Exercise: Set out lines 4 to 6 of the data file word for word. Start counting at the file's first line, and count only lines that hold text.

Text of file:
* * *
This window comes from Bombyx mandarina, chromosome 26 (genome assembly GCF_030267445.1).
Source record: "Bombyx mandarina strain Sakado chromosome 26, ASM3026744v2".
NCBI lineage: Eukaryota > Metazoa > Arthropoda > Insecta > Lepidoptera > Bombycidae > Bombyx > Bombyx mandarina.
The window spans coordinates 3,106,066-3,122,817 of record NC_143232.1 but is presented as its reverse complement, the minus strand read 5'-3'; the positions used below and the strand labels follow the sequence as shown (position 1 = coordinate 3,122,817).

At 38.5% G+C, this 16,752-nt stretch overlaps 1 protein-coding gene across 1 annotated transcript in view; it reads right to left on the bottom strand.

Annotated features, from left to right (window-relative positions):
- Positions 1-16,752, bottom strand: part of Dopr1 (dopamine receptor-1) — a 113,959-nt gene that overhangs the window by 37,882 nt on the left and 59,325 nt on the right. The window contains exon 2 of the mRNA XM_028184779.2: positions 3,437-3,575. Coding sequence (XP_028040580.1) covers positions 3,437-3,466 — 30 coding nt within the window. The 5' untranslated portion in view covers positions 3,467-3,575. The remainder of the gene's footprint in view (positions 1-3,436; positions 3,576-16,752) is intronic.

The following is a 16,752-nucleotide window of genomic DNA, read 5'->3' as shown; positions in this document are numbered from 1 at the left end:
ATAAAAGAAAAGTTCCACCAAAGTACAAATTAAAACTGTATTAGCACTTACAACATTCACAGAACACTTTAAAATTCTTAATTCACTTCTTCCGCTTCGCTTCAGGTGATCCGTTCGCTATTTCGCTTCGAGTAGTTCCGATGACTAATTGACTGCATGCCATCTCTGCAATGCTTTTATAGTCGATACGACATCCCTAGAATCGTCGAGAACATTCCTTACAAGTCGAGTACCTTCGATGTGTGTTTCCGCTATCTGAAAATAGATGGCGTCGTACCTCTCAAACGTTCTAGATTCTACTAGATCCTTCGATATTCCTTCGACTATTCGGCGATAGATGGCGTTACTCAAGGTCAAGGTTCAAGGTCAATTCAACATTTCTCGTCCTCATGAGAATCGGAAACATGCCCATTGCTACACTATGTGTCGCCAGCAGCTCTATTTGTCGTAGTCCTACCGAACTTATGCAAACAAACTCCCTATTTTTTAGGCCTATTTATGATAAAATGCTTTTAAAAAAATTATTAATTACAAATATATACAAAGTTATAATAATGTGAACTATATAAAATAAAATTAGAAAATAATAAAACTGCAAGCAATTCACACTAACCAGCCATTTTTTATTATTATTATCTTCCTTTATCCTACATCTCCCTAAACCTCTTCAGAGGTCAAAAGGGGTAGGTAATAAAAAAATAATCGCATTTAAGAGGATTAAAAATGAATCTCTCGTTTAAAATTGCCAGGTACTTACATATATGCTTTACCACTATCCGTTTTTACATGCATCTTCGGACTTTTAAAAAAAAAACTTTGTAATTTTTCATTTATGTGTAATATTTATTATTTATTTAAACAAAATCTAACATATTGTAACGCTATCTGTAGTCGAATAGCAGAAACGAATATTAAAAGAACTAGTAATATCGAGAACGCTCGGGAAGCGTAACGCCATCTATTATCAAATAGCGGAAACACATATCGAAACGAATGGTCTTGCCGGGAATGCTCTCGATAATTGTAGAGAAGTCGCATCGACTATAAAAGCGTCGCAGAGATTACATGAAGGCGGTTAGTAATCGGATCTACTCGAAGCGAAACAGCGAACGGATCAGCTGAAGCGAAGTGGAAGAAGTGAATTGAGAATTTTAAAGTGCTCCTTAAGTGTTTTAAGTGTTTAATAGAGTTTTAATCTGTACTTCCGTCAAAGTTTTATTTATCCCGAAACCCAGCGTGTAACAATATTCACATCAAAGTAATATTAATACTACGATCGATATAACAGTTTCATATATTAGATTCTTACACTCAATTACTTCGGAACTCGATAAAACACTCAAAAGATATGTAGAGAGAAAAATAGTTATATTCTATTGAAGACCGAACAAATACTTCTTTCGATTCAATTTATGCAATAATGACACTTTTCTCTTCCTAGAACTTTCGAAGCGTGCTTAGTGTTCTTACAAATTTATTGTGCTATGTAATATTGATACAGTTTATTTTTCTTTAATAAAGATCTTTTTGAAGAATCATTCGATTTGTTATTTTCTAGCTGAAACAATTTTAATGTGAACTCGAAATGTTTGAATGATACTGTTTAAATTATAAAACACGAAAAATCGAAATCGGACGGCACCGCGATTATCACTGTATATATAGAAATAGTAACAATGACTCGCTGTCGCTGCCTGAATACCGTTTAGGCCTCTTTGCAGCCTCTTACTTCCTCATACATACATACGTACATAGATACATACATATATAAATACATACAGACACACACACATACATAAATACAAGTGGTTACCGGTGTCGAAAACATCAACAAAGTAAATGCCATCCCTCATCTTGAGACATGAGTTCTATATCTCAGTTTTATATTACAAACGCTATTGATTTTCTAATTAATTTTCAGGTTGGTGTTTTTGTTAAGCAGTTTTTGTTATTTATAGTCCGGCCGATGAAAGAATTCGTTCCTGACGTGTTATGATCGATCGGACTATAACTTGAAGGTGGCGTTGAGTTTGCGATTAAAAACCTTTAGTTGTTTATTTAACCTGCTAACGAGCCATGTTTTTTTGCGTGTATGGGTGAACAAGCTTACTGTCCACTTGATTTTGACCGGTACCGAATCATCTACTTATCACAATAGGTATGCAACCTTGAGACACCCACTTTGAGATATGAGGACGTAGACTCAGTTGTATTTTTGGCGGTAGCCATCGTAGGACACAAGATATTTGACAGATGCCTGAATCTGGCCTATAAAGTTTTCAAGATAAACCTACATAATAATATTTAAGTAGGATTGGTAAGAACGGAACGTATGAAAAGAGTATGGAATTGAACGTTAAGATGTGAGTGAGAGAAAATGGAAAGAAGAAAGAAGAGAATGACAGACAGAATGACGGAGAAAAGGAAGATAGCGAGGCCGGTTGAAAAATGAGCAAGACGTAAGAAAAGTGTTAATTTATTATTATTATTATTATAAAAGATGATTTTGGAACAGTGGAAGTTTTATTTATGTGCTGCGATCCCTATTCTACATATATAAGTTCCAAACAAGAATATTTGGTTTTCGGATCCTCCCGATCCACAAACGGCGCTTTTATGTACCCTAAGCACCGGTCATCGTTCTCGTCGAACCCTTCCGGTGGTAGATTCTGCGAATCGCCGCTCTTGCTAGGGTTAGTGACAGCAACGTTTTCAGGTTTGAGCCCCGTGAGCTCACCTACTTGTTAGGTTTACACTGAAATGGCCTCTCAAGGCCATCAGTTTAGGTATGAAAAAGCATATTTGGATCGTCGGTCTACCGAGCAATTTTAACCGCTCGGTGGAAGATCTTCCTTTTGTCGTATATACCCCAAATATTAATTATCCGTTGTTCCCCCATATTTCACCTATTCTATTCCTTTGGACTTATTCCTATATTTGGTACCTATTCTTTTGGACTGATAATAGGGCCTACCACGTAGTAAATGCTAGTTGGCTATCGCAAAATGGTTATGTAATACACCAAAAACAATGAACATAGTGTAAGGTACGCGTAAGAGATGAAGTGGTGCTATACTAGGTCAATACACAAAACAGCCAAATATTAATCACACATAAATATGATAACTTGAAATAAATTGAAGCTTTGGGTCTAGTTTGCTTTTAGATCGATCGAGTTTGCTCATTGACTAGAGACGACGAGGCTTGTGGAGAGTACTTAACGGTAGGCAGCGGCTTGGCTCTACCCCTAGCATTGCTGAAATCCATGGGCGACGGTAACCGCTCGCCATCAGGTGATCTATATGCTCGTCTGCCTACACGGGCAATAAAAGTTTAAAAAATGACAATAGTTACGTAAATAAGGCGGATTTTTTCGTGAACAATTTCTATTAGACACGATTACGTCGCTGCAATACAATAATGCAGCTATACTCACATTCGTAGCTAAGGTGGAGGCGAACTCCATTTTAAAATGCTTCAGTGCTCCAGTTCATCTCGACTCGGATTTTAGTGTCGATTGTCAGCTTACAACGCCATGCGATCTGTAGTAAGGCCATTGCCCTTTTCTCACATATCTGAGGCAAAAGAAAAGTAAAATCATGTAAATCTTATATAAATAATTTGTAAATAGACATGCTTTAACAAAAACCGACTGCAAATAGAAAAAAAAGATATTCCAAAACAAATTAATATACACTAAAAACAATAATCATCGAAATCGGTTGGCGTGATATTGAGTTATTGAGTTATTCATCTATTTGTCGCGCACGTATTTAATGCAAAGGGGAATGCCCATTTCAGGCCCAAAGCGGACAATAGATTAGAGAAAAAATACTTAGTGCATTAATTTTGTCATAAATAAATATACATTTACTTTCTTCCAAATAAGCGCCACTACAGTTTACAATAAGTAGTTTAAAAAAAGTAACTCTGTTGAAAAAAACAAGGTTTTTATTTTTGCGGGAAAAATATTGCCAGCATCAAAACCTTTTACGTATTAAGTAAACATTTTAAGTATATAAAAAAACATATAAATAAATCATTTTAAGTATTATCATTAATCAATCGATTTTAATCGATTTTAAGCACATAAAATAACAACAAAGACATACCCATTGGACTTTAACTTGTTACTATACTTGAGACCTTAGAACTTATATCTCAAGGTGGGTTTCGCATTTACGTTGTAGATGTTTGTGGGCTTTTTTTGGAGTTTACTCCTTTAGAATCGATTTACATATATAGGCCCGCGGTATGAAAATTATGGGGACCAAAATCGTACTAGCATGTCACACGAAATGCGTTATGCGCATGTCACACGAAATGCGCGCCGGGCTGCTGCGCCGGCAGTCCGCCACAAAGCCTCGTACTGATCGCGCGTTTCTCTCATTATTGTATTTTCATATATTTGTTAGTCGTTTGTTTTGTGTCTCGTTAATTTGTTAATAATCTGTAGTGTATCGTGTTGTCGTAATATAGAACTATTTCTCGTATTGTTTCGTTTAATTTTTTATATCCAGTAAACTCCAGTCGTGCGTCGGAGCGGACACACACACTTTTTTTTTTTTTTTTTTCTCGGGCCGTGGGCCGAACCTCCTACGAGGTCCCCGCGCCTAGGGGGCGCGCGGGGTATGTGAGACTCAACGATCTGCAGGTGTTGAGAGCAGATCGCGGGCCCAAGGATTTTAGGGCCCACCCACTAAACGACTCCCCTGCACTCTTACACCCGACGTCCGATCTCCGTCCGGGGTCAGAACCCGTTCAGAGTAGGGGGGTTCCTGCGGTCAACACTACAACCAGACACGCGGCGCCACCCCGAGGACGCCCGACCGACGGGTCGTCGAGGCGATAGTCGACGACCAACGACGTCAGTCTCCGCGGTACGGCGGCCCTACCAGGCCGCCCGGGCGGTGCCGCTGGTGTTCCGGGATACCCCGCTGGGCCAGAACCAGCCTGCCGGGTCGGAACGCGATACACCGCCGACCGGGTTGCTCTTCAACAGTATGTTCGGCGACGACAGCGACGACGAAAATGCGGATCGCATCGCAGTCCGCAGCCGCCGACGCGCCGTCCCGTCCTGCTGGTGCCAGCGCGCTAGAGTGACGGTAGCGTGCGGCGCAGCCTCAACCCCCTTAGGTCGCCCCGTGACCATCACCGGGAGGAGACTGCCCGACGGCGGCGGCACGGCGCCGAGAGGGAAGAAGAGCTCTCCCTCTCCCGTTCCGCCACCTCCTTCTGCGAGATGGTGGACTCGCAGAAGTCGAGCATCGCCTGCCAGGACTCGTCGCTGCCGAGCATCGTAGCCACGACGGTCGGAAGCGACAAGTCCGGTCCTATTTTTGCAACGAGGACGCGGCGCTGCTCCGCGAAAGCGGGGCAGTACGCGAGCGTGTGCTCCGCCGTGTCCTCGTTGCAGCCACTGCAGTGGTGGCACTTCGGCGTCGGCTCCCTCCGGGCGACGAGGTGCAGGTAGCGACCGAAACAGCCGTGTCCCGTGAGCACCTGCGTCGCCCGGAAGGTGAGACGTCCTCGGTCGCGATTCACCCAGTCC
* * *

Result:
The window spans coordinates 3,106,066-3,122,817 of record NC_143232.1 but is presented as its reverse complement, the minus strand read 5'-3'; the positions used below and the strand labels follow the sequence as shown (position 1 = coordinate 3,122,817).

At 38.5% G+C, this 16,752-nt stretch overlaps 1 protein-coding gene across 1 annotated transcript in view; it reads right to left on the bottom strand.

Annotated features, from left to right (window-relative positions):